You think intervals are boring? See how one of the least exciting concepts in music theory can actually help you create awesome licks!
If there's one thing that most musicians dread studying it's intervals. I think it's because there is an awful lack of immediate practical applications for them. Let's feel this void by seeing a simple and useful one.
Intervals are usually one of the first thing explained in music theory book and websites - and there's nothing wrong with that, except for the fact that they are only explained "in theory" With this I mean that, more often than not, no practical applications for intervals are given in those books or websites: intervals are something you are supposed to study and they will be useful in the future. Kind of like the broccoli your mom made: they tasted horrible but hey, "they are good for you."
Result: musicians get the impression that music theory is not really useful for people who actually want to make music, and get back to play the same old pentatonic scale.
Well, we don't need to take this situation as it is. I happen to think that intervals are fun and it takes only a little ingenuity to find ways to use them in your solos.
In the video below I show a very simple practical application of intervals that will make a simple phrase sound great. This trick has been used by countless players (John Petrucci comes to mind) to create interesting and unpredictable lines - and it's so incredibly easy that even a beginner can apply it!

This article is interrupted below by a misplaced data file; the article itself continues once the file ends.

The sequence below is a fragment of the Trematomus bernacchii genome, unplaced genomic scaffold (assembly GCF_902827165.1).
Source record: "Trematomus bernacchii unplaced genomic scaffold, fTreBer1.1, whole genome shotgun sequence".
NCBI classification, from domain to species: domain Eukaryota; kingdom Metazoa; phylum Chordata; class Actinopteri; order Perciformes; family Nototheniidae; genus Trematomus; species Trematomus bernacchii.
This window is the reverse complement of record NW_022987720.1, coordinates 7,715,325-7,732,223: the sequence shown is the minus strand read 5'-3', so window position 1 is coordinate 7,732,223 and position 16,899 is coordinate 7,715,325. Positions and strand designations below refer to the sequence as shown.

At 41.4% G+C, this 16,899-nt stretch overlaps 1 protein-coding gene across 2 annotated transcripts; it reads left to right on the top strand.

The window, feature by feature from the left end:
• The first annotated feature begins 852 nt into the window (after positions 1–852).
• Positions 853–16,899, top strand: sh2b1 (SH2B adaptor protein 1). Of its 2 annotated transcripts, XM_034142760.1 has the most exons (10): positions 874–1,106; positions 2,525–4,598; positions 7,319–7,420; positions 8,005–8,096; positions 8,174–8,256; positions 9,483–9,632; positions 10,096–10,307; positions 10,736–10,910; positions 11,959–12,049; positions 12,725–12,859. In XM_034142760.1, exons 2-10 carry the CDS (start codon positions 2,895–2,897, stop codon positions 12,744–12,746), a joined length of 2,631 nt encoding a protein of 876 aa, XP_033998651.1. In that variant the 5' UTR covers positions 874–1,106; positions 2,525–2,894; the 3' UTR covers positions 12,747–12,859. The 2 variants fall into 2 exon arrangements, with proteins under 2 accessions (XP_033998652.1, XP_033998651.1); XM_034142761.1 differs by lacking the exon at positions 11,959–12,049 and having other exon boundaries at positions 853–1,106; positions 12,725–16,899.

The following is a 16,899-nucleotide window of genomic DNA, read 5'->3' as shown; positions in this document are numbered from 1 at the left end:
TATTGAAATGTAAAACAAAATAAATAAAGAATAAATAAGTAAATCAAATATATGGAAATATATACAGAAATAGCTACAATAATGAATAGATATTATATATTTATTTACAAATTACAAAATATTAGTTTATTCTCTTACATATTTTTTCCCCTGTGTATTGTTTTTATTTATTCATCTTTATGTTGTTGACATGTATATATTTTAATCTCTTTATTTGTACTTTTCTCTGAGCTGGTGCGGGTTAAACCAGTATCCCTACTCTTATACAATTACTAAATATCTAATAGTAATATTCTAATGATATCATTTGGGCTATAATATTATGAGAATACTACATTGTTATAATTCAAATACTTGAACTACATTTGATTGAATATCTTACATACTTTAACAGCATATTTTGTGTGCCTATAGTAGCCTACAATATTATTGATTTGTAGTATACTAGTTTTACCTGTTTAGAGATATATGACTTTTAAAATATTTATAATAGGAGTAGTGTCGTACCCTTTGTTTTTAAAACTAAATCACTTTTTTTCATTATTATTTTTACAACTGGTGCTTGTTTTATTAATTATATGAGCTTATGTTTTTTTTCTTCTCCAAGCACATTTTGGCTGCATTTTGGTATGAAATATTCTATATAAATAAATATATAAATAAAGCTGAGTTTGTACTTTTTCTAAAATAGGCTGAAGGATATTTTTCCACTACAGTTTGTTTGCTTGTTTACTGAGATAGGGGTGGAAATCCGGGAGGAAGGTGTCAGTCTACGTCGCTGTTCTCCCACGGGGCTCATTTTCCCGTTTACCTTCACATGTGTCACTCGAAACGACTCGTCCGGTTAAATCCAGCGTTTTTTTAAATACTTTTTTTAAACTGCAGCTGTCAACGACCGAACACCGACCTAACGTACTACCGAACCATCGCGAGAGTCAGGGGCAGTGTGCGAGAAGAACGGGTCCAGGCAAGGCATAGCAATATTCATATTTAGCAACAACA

That should be enough to keep you occupied for a while with your guitar - and remember that on the video I applied the concept only to one possible interval, the perfect fifth. I leave to you to use the other intervals and discover what kind of sounds you can get from them. Enjoy!
Tommaso Zillio is a professional prog rock/metal guitarist and composer based in Edmonton, AB, Canada.
Tommaso is currently working on an instrumental CD, and an instructional series on fretboard visualization and exotic scales. He is your go-to guy for any and all music theory-related questions.